Ladies and gentlemen…
Notre Dame Cathedrals Great Butterfly House 😀
(with some bees on top)

Housing some of the worlds rarest, most unique and exotic species of butterflies from around the world.

Also home to the world famous Rothschild butterfly collection.

The butterfly effect by Hannah Rothschild

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Deal With It: Jerusalem is Israel’s Capital

Deal With It: Jerusalem is Israel’s Capital

By Pesach BensonApril 28, 2019

Jerusalem capital

“Jerusalem is the capital of Israel.”

Why does that simple five-word statement raise such controversy? Can most of the world really be wrong to deny Jerusalem’s capital status? What exactly are the counter-arguments, and how effective is Israel at balancing principle and pragmatism in the city?

And does all the fuss — about the city’s political and legal status, the diplomatic missions, the conflicting claims — even really matter?

1. The basics of capital cities

Countries choose their capital and place most — if not all — of the main offices of government in that city. Period.

In most instances, the seat of executive, parliamentary, judicial and administrative authority is concentrated in that city. It’s where embassies are located and where visiting foreign officials meet the state leaders. Some capitals, such as London, Buenos Aires, or Bangkok, also happen to be the country’s center of population, economy or culture. Other capitals, such as Canberra or Brasilia, take a back seat to Sydney and Rio de Janeiro in those matters.

Countries which have changed capital cities are perfectly normal. Countries with multiple capitals are less common but accepted as well, dividing the seats of power executive, legislative, judicial and administrative power as they see fit.

Bottom line: The capital is wherever a country decides to make it. It makes no difference what other states say about that choice. That’s the standard behavior.

2. Jerusalem the capital: Historical context

City of David
A model of the City of David as it appeared during the Roman era.

So how did Jerusalem become the capital of ancient Jewish kingdoms and today’s modern Israel?

Jerusalem came under Israelite control when King David conquered the city (Samuel II, ch. 5.) and relocated his throne there from Hebron (ch. 6). His son, King Solomon, would build the First Temple years later. When the biblical kingdom split between Judah and Israel (Kings I ch. 12), Jerusalem remained the capital of Judah.

In 597 BCE, Nebuchanezzar sacked Jerusalem, destroyed the Temple, and exiled the Jews to Babylonia. But Cyrus II of Persia allowed the Jews to return to Judah and rebuild the Temple, as described in the Books of Ezra and Nehemiah..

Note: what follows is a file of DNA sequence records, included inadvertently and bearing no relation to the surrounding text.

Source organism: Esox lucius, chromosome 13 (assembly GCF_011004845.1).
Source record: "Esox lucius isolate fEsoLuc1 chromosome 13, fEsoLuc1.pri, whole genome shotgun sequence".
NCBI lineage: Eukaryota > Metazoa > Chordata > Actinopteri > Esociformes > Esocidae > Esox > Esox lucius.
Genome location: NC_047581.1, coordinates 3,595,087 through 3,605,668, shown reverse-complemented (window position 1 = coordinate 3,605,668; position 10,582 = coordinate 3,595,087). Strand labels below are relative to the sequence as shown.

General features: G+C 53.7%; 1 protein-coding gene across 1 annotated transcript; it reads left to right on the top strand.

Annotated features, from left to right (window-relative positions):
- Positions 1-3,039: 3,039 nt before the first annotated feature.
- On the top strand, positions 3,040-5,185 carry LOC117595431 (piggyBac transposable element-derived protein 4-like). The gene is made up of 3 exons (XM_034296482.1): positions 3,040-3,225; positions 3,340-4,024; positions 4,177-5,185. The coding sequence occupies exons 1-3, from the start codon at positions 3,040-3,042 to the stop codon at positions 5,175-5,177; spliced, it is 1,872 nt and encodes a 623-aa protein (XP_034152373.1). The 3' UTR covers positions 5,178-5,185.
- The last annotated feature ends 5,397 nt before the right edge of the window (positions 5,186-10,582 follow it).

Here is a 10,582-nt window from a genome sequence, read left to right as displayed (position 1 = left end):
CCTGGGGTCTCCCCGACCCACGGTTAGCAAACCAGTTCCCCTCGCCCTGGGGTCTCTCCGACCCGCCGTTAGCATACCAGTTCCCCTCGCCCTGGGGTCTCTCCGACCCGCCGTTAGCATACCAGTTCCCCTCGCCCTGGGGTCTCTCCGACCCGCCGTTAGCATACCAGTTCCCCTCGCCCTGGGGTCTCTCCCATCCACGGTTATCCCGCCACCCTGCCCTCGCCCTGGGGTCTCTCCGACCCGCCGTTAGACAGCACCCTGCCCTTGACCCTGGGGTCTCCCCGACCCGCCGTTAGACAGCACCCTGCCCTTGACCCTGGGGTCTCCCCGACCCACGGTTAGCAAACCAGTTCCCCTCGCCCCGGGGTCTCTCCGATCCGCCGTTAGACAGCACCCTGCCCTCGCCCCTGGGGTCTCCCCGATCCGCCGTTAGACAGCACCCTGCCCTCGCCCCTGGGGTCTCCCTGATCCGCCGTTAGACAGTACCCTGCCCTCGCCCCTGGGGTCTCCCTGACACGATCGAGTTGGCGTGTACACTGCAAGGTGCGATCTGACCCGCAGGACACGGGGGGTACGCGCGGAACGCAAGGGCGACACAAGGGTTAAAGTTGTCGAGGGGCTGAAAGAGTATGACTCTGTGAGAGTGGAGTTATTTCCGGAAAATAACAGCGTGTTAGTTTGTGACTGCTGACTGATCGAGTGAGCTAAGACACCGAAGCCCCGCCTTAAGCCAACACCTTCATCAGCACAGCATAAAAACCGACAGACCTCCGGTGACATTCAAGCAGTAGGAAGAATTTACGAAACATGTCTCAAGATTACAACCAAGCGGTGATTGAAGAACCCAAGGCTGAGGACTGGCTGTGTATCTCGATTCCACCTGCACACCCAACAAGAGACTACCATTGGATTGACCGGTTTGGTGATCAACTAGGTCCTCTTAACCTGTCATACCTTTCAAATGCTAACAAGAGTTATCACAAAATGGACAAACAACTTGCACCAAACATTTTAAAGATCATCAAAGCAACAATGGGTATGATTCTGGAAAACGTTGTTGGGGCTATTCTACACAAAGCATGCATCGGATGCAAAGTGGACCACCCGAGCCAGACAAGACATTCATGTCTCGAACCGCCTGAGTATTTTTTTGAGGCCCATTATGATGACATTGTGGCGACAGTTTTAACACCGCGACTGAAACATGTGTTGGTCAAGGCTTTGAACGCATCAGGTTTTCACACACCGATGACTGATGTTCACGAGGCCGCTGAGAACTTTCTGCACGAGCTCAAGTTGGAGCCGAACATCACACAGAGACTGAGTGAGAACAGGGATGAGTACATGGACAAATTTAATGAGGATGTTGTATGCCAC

Fast forward to 140 BCE, when the Hasmoneans, a priestly family, rebelled against the Seleucid King Antiochus IV and purified the Temple in events commemorated by the holiday of Chanukah. The Hasmonean dynasty ruled from Jerusalem for a little over 100 years before the family was destroyed by the Romans, who installed Herod the Great as king. The Jews revolted against Roman rule, but the uprising was crushed in 70 CE.

Related reading: Jewish Ties to the Temple Mount – What’s the Story?

From 70 CE until 1948, a period of almost 2,000 years, Jerusalem was ruled by the Romans, Byzantines, Umayyads, Abbasids, Fatimids, Seljuks, Crusaders, Ayyubids, Mamluks, Ottomans and the British. The city never served as a political, administrative or religious capital for any of its conquerors.

Jerusalem served as the capital for the Jews, and nobody else.

3. Jerusalem a capital again

UN Partiion Plan of 1947

In November, 1947, the United Nations voted to partition Palestine into separate Jewish and Arab states and establish Jerusalem as an international city under UN auspices. As British forces left the Holy Land in May, 1948, Israel declared independence and the Arabs attacked. Jordanian forces isolated Jerusalem, but failed to fully capture it.

Thus, Tel Aviv initially served as Israel’s capital, with the Provisional State Council (Moetzet Hamedina Hazmanit) convening at various Tel Aviv venues.

The War of Independence ended with an armistice in February, 1949. The armistice lines were far different from the borders envisioned by the Partition Plan. And Jerusalem, instead of being internationalized, was now divided between Israel and Jordan. After the war, the UN began discussions on how to implement the internationalization of Jerusalem, prompting prime minister David Ben Gurion’s announcement in December 1949 that the Israeli capital would be moved to Jerusalem: